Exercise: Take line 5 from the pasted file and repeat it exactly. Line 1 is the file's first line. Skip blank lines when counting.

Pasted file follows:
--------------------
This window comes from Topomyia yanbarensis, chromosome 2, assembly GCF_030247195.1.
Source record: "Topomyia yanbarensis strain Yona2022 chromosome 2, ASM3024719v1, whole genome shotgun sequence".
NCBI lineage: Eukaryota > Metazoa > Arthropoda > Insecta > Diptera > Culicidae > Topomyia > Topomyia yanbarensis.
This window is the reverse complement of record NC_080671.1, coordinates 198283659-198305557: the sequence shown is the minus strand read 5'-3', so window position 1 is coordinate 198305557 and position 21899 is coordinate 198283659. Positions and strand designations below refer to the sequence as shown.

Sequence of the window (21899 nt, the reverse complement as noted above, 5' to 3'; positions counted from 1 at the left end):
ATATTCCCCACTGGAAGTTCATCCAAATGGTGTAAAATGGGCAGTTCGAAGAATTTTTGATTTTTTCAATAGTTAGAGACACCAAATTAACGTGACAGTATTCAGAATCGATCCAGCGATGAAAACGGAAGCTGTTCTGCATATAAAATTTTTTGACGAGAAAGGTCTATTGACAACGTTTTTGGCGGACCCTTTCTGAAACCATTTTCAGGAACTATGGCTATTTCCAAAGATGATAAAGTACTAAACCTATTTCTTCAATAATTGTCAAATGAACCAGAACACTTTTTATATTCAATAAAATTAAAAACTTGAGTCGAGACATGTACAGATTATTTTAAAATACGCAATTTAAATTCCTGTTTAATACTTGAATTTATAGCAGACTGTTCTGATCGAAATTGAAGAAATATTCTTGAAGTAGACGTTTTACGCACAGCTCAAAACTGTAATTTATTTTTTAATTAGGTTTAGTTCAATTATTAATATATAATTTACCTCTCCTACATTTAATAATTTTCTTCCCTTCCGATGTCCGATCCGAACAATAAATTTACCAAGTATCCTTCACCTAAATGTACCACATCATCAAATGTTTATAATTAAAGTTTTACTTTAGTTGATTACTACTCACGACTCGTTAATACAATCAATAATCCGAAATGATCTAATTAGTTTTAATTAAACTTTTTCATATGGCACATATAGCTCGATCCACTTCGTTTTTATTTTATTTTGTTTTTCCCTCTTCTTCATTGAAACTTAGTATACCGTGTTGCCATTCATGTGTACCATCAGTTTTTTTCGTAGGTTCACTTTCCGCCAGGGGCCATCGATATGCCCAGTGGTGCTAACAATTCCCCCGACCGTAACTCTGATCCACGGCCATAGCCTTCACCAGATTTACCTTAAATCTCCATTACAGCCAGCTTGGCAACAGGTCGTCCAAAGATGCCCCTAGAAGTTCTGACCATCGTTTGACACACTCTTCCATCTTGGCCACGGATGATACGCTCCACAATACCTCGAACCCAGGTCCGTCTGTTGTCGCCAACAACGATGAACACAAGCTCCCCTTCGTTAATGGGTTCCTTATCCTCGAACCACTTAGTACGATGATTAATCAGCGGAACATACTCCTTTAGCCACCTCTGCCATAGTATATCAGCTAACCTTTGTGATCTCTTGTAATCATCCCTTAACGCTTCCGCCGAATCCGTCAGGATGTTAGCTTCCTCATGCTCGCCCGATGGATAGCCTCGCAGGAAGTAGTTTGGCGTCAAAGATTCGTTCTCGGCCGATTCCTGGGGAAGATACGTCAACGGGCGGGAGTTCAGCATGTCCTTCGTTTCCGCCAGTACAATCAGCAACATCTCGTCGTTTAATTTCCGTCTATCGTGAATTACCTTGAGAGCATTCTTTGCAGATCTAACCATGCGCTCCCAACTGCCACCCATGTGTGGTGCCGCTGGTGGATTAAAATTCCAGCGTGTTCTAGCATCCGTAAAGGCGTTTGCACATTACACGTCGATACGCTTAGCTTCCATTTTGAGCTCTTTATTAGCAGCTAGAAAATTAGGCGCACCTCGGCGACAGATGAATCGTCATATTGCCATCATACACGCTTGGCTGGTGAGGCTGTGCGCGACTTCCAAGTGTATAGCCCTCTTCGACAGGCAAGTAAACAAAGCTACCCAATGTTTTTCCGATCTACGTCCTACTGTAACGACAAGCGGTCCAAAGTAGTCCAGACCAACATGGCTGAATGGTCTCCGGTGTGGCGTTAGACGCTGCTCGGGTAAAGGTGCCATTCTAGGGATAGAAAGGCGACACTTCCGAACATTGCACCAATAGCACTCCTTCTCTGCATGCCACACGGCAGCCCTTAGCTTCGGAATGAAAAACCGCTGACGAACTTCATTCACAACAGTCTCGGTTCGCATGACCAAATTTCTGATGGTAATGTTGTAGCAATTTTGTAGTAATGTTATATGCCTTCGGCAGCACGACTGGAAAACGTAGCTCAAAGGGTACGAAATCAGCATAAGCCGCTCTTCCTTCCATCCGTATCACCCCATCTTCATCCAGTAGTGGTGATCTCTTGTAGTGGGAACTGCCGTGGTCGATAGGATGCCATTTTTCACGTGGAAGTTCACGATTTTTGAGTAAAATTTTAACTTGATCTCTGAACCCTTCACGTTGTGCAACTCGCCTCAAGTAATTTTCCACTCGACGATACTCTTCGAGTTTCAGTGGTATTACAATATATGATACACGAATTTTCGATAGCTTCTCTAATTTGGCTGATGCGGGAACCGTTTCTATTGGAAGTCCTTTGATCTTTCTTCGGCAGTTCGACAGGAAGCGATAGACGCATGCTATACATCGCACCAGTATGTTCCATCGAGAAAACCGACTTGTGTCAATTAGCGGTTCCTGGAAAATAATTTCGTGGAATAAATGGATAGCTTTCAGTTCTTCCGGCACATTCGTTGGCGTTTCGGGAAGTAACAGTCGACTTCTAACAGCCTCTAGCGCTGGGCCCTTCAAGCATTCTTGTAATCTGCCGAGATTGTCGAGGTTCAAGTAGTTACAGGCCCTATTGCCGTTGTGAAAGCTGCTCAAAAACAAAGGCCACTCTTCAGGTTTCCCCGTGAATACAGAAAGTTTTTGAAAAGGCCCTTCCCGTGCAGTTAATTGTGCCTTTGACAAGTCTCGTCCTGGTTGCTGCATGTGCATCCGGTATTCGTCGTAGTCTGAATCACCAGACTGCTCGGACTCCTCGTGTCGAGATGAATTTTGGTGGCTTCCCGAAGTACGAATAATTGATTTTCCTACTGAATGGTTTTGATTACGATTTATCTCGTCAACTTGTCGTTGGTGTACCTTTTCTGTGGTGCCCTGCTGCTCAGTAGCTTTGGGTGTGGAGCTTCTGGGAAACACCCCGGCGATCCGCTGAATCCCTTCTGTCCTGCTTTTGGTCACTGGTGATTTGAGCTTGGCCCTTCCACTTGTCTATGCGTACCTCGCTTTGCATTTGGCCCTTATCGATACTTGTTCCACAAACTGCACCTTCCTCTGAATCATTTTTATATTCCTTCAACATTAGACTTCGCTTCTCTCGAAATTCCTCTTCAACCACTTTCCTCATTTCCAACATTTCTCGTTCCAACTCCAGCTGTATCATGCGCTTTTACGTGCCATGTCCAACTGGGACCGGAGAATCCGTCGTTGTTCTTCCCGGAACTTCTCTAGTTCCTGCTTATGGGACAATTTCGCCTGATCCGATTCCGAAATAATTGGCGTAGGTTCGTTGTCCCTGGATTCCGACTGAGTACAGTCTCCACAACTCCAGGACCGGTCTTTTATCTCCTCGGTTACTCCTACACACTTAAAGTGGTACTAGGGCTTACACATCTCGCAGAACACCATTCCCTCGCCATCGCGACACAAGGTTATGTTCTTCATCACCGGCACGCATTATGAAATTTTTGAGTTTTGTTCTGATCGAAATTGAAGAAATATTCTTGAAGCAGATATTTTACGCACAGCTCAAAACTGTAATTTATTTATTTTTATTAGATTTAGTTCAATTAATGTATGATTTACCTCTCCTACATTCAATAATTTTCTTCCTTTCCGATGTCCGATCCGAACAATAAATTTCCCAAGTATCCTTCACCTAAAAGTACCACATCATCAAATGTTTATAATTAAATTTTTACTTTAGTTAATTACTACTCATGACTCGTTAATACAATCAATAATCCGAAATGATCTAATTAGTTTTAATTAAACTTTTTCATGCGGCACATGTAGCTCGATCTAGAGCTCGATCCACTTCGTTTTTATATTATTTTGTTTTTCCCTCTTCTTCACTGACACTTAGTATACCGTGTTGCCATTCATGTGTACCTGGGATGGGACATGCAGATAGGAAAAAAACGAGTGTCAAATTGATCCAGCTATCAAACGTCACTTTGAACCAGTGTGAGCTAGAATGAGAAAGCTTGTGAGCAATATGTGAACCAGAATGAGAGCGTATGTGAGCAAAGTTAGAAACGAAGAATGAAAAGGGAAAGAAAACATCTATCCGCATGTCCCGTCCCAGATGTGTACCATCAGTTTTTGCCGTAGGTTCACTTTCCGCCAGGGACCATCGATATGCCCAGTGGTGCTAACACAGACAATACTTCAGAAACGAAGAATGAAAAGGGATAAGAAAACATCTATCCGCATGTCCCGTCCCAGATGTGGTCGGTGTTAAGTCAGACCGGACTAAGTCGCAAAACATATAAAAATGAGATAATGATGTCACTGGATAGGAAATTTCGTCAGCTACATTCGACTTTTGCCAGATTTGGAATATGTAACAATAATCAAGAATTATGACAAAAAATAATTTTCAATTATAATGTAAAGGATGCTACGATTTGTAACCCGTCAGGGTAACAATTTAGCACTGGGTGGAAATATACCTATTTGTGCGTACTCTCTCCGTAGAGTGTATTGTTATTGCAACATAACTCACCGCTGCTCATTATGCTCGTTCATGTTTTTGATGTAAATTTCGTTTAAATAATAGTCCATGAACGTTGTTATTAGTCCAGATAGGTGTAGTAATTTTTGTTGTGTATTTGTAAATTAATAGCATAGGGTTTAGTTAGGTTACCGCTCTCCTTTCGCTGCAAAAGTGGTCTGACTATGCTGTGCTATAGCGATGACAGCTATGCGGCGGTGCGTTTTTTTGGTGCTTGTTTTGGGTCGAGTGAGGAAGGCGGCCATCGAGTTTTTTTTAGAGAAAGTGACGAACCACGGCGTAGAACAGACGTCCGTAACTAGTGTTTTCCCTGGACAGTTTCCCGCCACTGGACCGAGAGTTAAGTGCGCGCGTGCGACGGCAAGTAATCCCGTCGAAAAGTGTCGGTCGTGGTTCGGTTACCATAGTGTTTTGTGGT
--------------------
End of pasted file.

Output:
Sequence of the window (21899 nt, the reverse complement as noted above, 5' to 3'; positions counted from 1 at the left end):